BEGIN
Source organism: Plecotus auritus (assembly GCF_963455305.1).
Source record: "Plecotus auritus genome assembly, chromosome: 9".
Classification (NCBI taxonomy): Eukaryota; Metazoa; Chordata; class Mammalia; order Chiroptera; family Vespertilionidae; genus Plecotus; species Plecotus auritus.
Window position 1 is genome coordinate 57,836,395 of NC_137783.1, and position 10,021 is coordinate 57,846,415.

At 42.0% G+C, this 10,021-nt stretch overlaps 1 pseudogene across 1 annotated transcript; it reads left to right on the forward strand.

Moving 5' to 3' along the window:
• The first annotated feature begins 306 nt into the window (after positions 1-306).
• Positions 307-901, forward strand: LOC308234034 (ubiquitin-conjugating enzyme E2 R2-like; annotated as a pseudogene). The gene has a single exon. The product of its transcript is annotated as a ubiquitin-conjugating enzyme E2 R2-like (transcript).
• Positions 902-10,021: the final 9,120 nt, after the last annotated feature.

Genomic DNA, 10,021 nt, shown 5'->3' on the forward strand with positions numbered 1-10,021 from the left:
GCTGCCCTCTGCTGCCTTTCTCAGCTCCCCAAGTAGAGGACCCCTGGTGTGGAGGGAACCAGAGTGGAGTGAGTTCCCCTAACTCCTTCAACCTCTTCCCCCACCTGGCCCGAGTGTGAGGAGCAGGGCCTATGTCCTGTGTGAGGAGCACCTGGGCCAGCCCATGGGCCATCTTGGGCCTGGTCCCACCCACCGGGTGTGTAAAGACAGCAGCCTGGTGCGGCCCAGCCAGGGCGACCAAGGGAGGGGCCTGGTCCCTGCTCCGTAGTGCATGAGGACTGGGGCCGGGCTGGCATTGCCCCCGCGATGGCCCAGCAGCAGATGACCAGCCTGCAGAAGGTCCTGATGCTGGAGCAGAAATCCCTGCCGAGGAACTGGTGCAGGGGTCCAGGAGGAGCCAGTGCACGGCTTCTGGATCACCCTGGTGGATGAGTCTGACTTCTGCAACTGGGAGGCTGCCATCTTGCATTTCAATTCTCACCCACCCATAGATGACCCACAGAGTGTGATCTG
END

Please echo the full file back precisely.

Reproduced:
Source organism: Plecotus auritus (assembly GCF_963455305.1).
Source record: "Plecotus auritus genome assembly, chromosome: 9".
Classification (NCBI taxonomy): Eukaryota; Metazoa; Chordata; class Mammalia; order Chiroptera; family Vespertilionidae; genus Plecotus; species Plecotus auritus.
Window position 1 is genome coordinate 57,836,395 of NC_137783.1, and position 10,021 is coordinate 57,846,415.

At 42.0% G+C, this 10,021-nt stretch overlaps 1 pseudogene across 1 annotated transcript; it reads left to right on the forward strand.

Moving 5' to 3' along the window:
• The first annotated feature begins 306 nt into the window (after positions 1-306).
• Positions 307-901, forward strand: LOC308234034 (ubiquitin-conjugating enzyme E2 R2-like; annotated as a pseudogene). The gene has a single exon. The product of its transcript is annotated as a ubiquitin-conjugating enzyme E2 R2-like (transcript).
• Positions 902-10,021: the final 9,120 nt, after the last annotated feature.

Genomic DNA, 10,021 nt, shown 5'->3' on the forward strand with positions numbered 1-10,021 from the left:
GCTGCCCTCTGCTGCCTTTCTCAGCTCCCCAAGTAGAGGACCCCTGGTGTGGAGGGAACCAGAGTGGAGTGAGTTCCCCTAACTCCTTCAACCTCTTCCCCCACCTGGCCCGAGTGTGAGGAGCAGGGCCTATGTCCTGTGTGAGGAGCACCTGGGCCAGCCCATGGGCCATCTTGGGCCTGGTCCCACCCACCGGGTGTGTAAAGACAGCAGCCTGGTGCGGCCCAGCCAGGGCGACCAAGGGAGGGGCCTGGTCCCTGCTCCGTAGTGCATGAGGACTGGGGCCGGGCTGGCATTGCCCCCGCGATGGCCCAGCAGCAGATGACCAGCCTGCAGAAGGTCCTGATGCTGGAGCAGAAATCCCTGCCGAGGAACTGGTGCAGGGGTCCAGGAGGAGCCAGTGCACGGCTTCTGGATCACCCTGGTGGATGAGTCTGACTTCTGCAACTGGGAGGCTGCCATCTTGCATTTCAATTCTCACCCACCCATAGATGACCCACAGAGTGTGATCTG